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Do Breast Cancer Therapies Increase the Risk of Heart-Related Deaths?

Breast cancer survival rates have improved over time, but the adverse outcomes of treatment to the heart remain a concern. A U.S.-based registry study shows that although treatments for breast cancer can cause damage to the heart, the patients who undergo chemotherapy or radiotherapy are not likely to die of heart disease. Regular screenings and proper risk management for heart issues in patients with breast cancer can reduce the risk of heart diseases.

According to clinical trials conducted before, both radiotherapy and chemotherapy are associated with the risk of heart disease as a possible side effect. However, after the analysis of about 350,000 breast cancer patients relative to the population across the U.S., the comparison showed that long-term risk of death from heart disease is not high compared with the average population of women.

This concluded that:

• Proper risk management in hospitals, if taken into account when choosing adequate therapy, can reduce the probability of heart attack. Assessing the heart health of the patient regularly throughout the course of the treatment will allow early detection of any potential adverse effects and help oncologists to adjust the therapy and include heart treatment immediately.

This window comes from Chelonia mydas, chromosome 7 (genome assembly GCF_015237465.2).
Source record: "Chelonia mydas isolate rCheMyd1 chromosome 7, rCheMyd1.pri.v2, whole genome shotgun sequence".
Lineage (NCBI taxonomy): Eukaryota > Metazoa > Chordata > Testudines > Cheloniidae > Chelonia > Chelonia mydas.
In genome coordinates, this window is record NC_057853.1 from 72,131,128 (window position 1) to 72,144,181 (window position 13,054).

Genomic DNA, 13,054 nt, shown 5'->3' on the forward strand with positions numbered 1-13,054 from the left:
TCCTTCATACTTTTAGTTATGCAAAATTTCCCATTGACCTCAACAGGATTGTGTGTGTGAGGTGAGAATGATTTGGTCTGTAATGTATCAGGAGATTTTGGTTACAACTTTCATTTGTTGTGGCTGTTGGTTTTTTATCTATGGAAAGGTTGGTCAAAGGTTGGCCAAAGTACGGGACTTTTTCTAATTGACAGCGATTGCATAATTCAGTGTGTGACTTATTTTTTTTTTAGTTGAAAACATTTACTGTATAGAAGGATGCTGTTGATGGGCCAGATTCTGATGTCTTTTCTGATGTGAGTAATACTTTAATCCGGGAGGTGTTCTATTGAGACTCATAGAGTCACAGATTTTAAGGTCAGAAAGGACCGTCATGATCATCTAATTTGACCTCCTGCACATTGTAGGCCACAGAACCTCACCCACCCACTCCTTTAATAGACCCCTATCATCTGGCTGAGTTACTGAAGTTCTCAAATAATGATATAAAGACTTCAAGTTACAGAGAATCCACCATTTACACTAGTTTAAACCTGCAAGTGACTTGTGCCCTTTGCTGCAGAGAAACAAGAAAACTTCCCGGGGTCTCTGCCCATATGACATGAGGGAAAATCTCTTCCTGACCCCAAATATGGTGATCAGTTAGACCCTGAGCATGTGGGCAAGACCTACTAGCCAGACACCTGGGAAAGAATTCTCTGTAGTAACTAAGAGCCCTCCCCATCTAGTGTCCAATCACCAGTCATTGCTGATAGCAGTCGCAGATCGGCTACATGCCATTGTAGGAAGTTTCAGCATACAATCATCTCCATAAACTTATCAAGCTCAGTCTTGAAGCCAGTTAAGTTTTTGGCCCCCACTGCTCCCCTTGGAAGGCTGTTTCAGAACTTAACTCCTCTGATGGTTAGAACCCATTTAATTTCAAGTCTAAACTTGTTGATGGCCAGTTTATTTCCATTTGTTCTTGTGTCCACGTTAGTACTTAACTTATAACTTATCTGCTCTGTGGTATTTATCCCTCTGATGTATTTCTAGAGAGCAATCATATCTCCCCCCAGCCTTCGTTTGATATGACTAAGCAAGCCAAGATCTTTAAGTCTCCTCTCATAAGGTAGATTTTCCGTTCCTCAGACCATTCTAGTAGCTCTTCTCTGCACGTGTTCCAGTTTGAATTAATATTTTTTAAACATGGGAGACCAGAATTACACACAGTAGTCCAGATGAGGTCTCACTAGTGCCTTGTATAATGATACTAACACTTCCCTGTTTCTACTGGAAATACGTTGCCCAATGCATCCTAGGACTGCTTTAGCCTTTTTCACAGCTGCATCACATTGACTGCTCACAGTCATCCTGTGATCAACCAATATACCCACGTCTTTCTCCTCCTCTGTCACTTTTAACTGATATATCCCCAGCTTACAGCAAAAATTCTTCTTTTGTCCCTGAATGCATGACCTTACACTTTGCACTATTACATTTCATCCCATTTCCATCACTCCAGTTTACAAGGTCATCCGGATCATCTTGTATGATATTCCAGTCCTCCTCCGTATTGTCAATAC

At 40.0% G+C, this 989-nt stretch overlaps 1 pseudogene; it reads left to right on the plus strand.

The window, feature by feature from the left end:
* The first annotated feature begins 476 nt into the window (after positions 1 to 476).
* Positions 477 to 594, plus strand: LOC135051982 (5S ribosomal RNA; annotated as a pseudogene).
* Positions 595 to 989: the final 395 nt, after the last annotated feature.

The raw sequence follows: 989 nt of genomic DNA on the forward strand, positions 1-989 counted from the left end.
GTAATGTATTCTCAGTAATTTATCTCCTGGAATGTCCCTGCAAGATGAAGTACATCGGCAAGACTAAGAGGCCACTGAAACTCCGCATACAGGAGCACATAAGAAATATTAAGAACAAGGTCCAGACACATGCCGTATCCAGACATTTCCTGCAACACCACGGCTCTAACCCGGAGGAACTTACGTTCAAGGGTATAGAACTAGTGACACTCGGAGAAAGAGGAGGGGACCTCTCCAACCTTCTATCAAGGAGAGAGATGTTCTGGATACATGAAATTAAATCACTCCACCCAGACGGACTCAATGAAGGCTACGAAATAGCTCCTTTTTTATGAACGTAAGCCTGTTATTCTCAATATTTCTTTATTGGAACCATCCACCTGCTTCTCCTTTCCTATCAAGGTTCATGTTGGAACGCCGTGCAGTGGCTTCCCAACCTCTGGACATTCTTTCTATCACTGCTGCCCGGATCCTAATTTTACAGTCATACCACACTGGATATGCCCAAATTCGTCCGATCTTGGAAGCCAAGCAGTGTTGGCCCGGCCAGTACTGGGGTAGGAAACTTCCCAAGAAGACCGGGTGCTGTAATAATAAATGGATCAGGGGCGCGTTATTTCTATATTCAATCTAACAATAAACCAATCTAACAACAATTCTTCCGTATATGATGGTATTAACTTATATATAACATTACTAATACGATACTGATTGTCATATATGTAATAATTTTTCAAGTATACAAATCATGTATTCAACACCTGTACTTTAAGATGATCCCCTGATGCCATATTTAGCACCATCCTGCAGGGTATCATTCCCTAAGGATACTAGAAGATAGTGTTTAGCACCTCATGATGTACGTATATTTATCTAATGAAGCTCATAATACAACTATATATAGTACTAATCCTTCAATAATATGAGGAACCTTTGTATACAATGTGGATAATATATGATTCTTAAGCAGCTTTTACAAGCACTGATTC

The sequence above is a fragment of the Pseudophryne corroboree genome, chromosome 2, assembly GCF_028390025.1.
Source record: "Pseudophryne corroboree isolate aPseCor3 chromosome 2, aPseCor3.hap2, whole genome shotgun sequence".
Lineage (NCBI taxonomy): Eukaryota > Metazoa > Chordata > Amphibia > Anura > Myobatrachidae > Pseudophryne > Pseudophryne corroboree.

• The heart-specific mortality rate of breast cancer patients who are treated with chemotherapy and radiotherapy was lower compared with the general population. It is a relief for affected patients that if they undergo proper medical care and survive breast cancer, they will not have to worry about deadly heart diseases than other individuals of the same age without breast cancer.

• Improved screening measures and effective methods of treatment can lower the risk of succumbing to heart disease considerably.

However, the results above have to be carefully interpreted because of the characteristics of diagnosis at a younger age, higher grading, higher stage, and the molecular subtype status. HER2-positive breast cancer patients who receive targeted chemotherapy had a lower risk of heart-specific mortality rate relative to HER2 negative patients.

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